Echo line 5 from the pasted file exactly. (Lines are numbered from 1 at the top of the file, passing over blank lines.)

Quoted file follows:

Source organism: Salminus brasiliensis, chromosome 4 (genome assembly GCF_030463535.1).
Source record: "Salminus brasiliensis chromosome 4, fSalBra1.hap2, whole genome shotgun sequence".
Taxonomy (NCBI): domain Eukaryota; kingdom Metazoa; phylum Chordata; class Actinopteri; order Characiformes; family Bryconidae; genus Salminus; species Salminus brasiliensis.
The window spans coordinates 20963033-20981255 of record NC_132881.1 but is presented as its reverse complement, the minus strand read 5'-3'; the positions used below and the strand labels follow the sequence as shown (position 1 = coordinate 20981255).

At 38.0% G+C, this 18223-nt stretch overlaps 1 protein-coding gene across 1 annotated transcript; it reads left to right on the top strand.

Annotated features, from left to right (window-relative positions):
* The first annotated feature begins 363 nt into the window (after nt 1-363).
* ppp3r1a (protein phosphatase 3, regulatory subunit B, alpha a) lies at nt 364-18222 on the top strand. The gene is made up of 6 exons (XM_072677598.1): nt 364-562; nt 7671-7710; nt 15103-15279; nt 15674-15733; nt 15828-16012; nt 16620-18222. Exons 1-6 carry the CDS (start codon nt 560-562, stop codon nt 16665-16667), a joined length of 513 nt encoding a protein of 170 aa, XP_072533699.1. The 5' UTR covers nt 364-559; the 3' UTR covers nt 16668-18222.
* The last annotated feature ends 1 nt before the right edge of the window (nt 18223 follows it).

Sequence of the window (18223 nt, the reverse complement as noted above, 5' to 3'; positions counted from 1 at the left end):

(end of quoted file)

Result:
At 38.0% G+C, this 18223-nt stretch overlaps 1 protein-coding gene across 1 annotated transcript; it reads left to right on the top strand.